Applicability of the Babel routing protocol
draft-ietf-babel-applicability-03

Document Type Active Internet-Draft (babel WG)
Last updated 2018-07-18 (latest revision 2018-04-07)
Replaces draft-chroboczek-babel-applicability
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Network Working Group                                      J. Chroboczek
Internet-Draft                         IRIF, University of Paris-Diderot
Intended status: Informational                             April 7, 2018
Expires: October 9, 2018

              Applicability of the Babel routing protocol
                   draft-ietf-babel-applicability-03

Abstract

   Where we argue that, although OSPF and IS-IS are fine protocols,
   there exists a space where the Babel routing protocol (RFC 6126bis)
   is useful.

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   This Internet-Draft is submitted in full conformance with the
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   This Internet-Draft will expire on October 9, 2018.

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Table of Contents

   1.  Introduction and background . . . . . . . . . . . . . . . . .   2
     1.1.  Technical overview of the Babel protocol  . . . . . . . .   2
   2.  Properties of the Babel protocol  . . . . . . . . . . . . . .   3
     2.1.  Simplicity and implementability . . . . . . . . . . . . .   3
     2.2.  Robustness  . . . . . . . . . . . . . . . . . . . . . . .   3
     2.3.  Extensibility . . . . . . . . . . . . . . . . . . . . . .   4
     2.4.  Limitations . . . . . . . . . . . . . . . . . . . . . . .   5
   3.  Successful deployments of Babel . . . . . . . . . . . . . . .   6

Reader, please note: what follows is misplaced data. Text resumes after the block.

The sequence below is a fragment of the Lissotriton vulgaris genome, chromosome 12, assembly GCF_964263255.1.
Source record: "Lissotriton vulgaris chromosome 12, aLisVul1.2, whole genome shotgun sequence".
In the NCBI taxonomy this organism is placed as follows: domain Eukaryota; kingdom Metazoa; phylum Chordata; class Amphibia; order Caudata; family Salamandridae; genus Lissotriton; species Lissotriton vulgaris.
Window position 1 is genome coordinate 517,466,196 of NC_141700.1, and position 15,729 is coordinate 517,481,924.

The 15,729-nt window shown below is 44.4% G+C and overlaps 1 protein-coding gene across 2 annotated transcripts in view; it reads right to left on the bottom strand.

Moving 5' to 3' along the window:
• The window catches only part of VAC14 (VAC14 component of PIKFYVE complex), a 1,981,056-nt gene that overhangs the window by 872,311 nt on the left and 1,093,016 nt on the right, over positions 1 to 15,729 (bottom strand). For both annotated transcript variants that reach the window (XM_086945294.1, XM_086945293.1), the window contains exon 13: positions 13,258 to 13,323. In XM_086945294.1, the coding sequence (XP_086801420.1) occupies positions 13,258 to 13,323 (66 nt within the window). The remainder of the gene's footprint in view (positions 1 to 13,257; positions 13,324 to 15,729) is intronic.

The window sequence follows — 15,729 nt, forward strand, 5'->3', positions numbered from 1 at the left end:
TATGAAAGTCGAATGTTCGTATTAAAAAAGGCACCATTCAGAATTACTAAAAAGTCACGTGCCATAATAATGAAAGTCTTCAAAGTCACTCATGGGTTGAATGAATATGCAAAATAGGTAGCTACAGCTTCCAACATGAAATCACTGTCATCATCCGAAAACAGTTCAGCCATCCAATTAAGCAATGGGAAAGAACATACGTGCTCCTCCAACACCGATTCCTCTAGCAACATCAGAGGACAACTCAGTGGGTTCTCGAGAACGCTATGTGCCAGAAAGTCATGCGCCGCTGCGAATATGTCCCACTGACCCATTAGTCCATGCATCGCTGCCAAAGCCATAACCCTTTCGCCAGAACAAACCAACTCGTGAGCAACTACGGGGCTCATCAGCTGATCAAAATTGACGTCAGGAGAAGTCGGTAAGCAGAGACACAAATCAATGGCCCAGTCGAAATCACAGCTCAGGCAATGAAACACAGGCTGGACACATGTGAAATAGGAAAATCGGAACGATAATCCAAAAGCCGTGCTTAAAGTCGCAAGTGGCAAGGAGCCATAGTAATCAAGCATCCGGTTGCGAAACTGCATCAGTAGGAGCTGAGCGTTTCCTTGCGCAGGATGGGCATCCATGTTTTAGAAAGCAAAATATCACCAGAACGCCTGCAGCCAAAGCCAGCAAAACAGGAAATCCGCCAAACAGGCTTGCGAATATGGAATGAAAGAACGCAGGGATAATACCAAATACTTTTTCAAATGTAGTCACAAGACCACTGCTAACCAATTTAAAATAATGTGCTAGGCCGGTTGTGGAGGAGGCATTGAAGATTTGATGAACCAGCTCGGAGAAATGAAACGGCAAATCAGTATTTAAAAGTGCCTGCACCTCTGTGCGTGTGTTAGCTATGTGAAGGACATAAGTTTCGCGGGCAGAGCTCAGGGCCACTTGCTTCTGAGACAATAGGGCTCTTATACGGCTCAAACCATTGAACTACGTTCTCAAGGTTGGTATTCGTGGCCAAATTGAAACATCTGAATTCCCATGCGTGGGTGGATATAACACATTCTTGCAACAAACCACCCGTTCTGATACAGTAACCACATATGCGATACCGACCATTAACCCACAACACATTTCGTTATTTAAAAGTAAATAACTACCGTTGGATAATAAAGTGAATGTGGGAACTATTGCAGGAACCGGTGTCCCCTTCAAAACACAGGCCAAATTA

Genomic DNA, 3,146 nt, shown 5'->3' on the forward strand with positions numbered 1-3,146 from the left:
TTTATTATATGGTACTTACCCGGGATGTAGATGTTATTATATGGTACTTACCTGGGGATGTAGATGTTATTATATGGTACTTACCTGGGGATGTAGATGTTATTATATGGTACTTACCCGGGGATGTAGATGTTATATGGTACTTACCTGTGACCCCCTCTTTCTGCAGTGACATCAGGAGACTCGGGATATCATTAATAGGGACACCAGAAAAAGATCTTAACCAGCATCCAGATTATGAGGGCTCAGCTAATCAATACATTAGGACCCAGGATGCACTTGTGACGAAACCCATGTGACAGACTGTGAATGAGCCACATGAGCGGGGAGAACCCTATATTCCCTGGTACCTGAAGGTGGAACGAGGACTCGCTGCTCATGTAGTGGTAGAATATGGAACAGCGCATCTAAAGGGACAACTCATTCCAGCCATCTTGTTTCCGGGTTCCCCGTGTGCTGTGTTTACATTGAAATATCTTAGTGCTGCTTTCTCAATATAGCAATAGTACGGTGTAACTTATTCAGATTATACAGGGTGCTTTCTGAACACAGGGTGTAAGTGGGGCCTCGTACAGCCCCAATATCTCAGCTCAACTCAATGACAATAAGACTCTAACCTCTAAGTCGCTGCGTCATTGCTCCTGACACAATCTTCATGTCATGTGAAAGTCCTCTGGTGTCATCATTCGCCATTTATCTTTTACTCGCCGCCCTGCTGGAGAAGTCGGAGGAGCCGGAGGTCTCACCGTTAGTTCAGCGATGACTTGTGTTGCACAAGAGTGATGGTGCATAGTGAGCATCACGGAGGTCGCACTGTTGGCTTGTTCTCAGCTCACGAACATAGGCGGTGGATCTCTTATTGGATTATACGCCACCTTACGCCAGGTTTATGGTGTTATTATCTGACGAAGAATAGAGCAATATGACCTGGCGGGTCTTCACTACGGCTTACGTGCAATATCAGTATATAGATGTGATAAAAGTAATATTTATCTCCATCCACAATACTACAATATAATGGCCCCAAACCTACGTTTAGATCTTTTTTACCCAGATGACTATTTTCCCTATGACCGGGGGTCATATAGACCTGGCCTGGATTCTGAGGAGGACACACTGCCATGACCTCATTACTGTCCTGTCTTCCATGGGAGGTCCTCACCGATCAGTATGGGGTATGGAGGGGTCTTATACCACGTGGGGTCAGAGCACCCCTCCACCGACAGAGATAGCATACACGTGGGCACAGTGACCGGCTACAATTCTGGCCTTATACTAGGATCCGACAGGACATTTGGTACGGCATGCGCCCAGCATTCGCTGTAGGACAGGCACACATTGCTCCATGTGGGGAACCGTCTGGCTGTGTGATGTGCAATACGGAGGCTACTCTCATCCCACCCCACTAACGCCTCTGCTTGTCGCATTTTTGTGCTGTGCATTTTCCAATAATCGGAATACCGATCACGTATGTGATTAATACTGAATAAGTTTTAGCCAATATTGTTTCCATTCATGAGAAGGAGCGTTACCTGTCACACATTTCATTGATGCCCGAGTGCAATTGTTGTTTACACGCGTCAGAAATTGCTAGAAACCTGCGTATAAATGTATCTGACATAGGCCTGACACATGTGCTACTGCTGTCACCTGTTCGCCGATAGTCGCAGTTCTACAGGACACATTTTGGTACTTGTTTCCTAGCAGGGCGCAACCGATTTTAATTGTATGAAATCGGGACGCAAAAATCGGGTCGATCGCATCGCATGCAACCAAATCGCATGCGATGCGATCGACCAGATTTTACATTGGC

3.1.  Hybrid networks . . . . . . . . . . . . . . . . . . . . .   6
     3.2.  Large scale overlay networks  . . . . . . . . . . . . . .   6
     3.3.  Pure mesh networks  . . . . . . . . . . . . . . . . . . .   7
     3.4.  Small unmanaged networks  . . . . . . . . . . . . . . . .   7
   4.  IANA Considerations . . . . . . . . . . . . . . . . . . . . .   7
   5.  Security Considerations . . . . . . . . . . . . . . . . . . .   7
   6.  Informational References  . . . . . . . . . . . . . . . . . .   7
   Author's Address  . . . . . . . . . . . . . . . . . . . . . . . .  10

1.  Introduction and background

   Babel [RFC6126bis] is a routing protocol based on the familiar
   distance-vector algorithm (sometimes known as distributed Bellman-
   Ford) augmented with mechanisms for loop avoidance (there is no
   "counting to infinity") and starvation avoidance.  In this document,
   we argue that there exist niches where Babel is useful and that are
   not adequately served by more mature protocols such as OSPF [RFC5340]
   and IS-IS [RFC1195].

1.1.  Technical overview of the Babel protocol

   At its core, Babel is a traditional distance-vector protocol based on
   the distributed Bellman-Ford algorithm, similar in principle to RIP
   [RFC2453], but with two obvious extensions: provisions for sensing of
   neighbour reachability, bidirectional reachability and link quality,
   and support for multiple address families (e.g., IPv6 and IPv4) in a
   single protocol instance.

   Algorithms of this class are simple to understand and simple to
   implement, but unfortunately they do not work very well -- they
   suffer from "counting to infinity", a case of pathologically slow
   convergence in some topologies after a link failure.  Babel uses a
   mechanism pioneered by EIGRP [DUAL] [RFC7868], known as
   "feasibility", which avoids routing loops and therefore makes
   counting to infinity impossible.

   Feasibility is a conservative mechanism, one that not only avoids all
   looping routes but also rejects some loop-free routes.  Thus, it can

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   lead to a situation known as "starvation", where a router rejects all
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